PA school director leaves mark on UF
Dr. Ralph Rice retires after dedicated years of service to UF, students and patients
From serving in the U.S. Navy and working in a UF research lab to teaching students and treating patients, Ralph Rice, PA ’91, DHSc, PAC, has worn many hats throughout his decadeslong career — but the cord that has carried through his many experiences has been an unwavering work ethic and desire to honor the Hippocratic Oath by sharing knowledge with the next generation.
After spending nearly 25 years educating future physician assistants, Rice will retire as associate dean and director of the UF School of Physician Assistant Studies once a new director is appointed.
Under Rice’s leadership, the School of Physician Assistant Studies flourished and strengthened, says Michael L. Good, MD, dean of the UF College of Medicine.
“Dr. Rice has proven to be an exceptional leader for our PA school’s team of dedicated and experienced faculty,” Good says. “He also has been a wonderful advocate for his students as they prepare to serve their patients as an integral part of a multidisciplinary health care team.”
Although his time as a PA has taken him everywhere from Missouri to Alaska, it seems fitting that Rice will end his career where it began.
Armed with a microbiology degree from the University of South Florida, he first forayed into the science field as a lab technician at the UF Health Science Center. In conducting research on everything from cystic fibrosis to liver disease, he discovered a passion for medicine and a desire to help people live longer, more healthy lives.
“Being a PA can be challenging and rewarding, and that’s exactly what I was looking for — I wanted not only the reward but also something where I could use my mind,” he says.
Upon receiving his PA degree from UF in the early 1990s, he stepped into the world of education as a faculty member and also treated patients at UF Health Shands Hospital — first in the emergency room and later in a full-time clinical position in the lung transplant unit. Although Rice left Gainesville in the late 1990s to work with PA programs at Missouri State University and Wake Forest University, the Florida native returned to UF as associate dean and director in 2011, determined to honor the legacy of his predecessor, Wayne Bottom, MPH, PA-C.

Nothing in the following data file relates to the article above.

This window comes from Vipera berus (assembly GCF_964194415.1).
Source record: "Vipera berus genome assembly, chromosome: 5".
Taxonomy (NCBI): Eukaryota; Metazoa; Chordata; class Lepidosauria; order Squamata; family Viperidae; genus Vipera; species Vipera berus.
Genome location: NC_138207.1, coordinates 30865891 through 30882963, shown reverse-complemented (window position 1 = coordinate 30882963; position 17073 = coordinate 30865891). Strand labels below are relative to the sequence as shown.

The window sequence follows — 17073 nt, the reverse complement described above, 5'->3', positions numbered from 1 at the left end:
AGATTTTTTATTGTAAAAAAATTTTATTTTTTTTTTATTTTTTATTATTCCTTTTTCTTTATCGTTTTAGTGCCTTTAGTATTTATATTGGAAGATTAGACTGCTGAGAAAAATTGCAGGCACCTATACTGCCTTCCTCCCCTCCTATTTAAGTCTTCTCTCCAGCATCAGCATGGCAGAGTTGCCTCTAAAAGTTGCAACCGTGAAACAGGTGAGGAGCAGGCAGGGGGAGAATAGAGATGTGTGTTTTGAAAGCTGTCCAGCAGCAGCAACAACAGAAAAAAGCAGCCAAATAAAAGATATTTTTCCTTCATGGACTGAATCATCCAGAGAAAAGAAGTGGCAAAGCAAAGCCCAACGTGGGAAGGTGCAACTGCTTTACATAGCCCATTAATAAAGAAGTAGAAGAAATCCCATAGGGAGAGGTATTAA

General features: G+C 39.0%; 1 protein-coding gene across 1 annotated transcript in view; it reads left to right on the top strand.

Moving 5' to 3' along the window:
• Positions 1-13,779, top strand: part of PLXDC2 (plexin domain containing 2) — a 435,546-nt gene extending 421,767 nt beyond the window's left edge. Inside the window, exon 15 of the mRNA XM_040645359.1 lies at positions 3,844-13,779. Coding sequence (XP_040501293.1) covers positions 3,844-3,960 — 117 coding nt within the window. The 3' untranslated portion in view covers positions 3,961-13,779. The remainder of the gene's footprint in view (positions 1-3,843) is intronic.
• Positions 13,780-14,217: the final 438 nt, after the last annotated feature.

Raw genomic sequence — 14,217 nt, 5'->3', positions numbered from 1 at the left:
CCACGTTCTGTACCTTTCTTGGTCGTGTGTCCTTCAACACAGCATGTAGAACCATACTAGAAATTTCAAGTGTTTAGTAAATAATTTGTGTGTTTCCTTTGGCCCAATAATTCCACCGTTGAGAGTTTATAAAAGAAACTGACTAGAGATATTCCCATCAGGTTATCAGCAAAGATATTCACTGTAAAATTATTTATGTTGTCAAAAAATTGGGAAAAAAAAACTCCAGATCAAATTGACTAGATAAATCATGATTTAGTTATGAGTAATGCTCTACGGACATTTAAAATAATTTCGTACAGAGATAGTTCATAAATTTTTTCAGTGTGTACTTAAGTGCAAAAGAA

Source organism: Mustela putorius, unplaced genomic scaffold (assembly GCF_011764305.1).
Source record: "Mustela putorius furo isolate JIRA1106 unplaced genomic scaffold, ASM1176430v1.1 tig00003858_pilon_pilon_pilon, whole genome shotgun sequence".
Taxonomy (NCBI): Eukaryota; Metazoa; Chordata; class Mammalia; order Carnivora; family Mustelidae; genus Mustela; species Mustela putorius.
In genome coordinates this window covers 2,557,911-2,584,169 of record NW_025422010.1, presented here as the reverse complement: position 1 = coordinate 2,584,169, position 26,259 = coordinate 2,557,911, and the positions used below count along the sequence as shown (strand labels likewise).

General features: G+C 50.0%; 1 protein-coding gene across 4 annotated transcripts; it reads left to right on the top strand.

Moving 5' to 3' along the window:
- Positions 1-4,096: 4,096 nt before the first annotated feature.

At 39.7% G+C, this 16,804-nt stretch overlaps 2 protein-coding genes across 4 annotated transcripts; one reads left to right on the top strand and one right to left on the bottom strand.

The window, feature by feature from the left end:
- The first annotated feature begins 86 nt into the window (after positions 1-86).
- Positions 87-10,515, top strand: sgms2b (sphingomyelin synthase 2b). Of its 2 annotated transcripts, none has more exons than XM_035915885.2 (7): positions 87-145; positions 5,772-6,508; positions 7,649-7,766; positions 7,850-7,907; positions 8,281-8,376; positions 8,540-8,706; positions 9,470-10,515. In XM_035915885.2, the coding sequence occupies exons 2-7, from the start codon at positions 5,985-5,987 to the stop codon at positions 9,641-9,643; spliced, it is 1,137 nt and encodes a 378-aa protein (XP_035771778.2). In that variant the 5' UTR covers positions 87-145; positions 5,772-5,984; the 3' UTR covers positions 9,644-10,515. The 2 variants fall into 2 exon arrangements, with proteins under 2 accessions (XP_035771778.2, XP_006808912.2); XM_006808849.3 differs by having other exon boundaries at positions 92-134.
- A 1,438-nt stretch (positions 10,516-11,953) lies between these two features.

During his time at the PA school, Rice implemented a pass/fail curriculum for first-year students and championed the inclusion of a capstone project for second-years, which will take effect next year. He has held quarterly director’s meetings with first-year students to foster open communication, encouraged professional development and mentoring opportunities for faculty and brought faculty and staff into the decision-making process.
“Inclusion is something he strives for,” says Shalon Buchs, MHS, PA-C, associate director of the school.
In looking at the mementos he’s kept over the years — a drawing colored by a young patient in 1993, a plaque gifted to him by students from the class of 1999 and a red kickball signed by the class of 2017 — it is evident that for Rice, the highlight of his career comes down to the people.
“Dr. Rice is very hands-on; he’s the type of person who’s willing to go in the trenches with you and volunteer just because it’s the right thing to do,” says 2017 class president Ashley Giddings, MPAS ’17, who recalls the medical mission trip she and some of her classmates took over spring break last year to the mountains of Virginia. The students brought the idea to Rice for approval, and he not only signed off on the trip but volunteered to go along as a faculty supervisor.
Though he may be retiring, it’s unlikely Rice will ever shake his work ethic. In fact, he plans to get involved with a local pet rescue organization while continuing to practice medicine by volunteering with the Mobile Outreach Clinic Wednesday afternoons.
As he approaches the end of his career, he hopes the history books of the college remember him as someone who “did a good job filling big shoes” left behind by Bottom, who dedicated more than 25 years to guiding UF’s PA program.
“It’s like an asymptote in the sense that you’re always striving to achieve more,” Rice says. “My hope is that the program continues to move forward.”
This story originally ran in the Fall 2017 issue of the Doctor Gator newsletter.